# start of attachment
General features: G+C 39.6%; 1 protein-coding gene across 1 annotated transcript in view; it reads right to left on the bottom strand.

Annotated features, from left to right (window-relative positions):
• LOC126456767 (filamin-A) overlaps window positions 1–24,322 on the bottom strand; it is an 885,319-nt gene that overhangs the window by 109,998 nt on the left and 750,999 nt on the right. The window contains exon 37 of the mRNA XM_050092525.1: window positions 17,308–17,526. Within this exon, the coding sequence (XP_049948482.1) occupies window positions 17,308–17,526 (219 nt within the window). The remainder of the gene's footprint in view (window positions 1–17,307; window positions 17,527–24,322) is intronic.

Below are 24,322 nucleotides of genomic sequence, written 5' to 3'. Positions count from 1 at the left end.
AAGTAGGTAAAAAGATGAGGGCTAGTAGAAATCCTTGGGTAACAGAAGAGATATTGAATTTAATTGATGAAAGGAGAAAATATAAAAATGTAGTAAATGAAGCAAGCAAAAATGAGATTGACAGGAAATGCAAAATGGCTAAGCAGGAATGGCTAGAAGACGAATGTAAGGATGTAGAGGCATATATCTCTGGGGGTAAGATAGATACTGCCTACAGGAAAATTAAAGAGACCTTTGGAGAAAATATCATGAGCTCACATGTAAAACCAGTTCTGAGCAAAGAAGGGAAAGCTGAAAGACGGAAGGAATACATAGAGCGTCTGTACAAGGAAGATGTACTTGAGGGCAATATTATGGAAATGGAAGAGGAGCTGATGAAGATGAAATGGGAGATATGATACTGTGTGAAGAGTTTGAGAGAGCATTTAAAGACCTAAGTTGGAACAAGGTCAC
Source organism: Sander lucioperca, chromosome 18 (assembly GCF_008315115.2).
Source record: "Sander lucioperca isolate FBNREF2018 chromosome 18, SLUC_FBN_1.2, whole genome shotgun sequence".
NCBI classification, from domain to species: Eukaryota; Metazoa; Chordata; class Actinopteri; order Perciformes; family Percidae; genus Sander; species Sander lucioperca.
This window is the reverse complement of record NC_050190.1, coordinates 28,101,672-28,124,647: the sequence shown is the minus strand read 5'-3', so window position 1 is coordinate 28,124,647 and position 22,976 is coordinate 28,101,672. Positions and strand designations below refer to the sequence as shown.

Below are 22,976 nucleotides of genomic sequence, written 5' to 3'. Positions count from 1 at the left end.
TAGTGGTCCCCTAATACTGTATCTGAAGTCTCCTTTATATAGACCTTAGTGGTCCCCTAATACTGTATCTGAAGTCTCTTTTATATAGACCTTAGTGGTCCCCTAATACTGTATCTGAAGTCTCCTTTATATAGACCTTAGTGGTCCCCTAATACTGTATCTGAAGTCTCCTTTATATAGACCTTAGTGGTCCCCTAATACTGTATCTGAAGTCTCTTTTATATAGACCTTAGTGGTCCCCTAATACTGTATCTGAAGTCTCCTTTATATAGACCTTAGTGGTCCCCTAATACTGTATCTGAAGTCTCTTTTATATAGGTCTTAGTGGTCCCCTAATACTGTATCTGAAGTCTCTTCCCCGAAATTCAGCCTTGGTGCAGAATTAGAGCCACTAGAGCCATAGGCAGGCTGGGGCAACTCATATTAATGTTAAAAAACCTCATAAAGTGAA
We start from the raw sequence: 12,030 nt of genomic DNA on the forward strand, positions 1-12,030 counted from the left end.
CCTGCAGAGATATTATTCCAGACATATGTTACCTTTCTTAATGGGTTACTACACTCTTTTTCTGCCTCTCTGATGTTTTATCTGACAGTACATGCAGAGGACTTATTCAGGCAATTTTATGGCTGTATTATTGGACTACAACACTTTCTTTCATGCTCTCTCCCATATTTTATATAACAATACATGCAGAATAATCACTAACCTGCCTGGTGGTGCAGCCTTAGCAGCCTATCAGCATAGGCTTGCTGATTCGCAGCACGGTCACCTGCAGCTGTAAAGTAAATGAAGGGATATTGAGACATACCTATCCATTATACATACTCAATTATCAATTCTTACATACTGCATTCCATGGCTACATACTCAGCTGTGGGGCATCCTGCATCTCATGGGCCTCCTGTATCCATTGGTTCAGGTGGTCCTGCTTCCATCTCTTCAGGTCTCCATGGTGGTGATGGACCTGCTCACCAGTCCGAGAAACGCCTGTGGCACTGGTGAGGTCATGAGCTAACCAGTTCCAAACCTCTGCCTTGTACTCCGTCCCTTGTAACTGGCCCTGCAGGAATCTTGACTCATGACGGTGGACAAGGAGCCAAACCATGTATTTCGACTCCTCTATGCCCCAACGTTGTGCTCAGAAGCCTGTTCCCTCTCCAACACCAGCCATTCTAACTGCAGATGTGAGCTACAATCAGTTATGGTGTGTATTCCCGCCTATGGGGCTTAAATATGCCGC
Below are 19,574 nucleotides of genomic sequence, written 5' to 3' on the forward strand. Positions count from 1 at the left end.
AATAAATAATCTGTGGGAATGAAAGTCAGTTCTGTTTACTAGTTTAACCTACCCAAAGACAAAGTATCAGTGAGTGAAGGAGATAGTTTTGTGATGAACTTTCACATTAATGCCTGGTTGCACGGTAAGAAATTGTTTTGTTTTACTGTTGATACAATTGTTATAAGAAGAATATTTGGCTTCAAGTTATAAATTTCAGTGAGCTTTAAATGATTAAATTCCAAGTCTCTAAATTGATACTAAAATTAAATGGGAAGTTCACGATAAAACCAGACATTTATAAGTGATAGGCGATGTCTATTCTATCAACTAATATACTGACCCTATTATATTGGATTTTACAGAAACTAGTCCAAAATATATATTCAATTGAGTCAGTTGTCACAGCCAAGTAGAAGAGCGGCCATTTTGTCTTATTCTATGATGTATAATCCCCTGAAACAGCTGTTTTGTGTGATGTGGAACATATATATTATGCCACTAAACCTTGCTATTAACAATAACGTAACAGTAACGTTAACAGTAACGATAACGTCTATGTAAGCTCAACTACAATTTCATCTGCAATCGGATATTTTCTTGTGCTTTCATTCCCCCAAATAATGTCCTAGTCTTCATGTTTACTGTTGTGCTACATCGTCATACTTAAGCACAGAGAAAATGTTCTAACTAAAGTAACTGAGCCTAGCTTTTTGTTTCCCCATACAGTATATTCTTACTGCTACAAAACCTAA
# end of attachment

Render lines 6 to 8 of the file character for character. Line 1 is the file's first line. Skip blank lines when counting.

Source organism: Sander lucioperca, chromosome 18 (assembly GCF_008315115.2).
Source record: "Sander lucioperca isolate FBNREF2018 chromosome 18, SLUC_FBN_1.2, whole genome shotgun sequence".
NCBI classification, from domain to species: Eukaryota; Metazoa; Chordata; class Actinopteri; order Perciformes; family Percidae; genus Sander; species Sander lucioperca.